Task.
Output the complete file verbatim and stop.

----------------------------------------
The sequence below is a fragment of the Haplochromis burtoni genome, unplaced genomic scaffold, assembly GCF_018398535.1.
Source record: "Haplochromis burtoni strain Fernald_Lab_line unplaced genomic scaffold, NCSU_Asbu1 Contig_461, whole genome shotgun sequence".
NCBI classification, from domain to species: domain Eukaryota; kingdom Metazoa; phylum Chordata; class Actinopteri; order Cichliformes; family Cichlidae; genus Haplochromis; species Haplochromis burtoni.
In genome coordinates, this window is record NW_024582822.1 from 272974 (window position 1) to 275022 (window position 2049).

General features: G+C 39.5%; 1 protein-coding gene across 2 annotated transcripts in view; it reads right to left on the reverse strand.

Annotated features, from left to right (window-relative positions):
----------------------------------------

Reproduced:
The sequence below is a fragment of the Haplochromis burtoni genome, unplaced genomic scaffold, assembly GCF_018398535.1.
Source record: "Haplochromis burtoni strain Fernald_Lab_line unplaced genomic scaffold, NCSU_Asbu1 Contig_461, whole genome shotgun sequence".
NCBI classification, from domain to species: domain Eukaryota; kingdom Metazoa; phylum Chordata; class Actinopteri; order Cichliformes; family Cichlidae; genus Haplochromis; species Haplochromis burtoni.
In genome coordinates, this window is record NW_024582822.1 from 272974 (window position 1) to 275022 (window position 2049).

General features: G+C 39.5%; 1 protein-coding gene across 2 annotated transcripts in view; it reads right to left on the reverse strand.

Annotated features, from left to right (window-relative positions):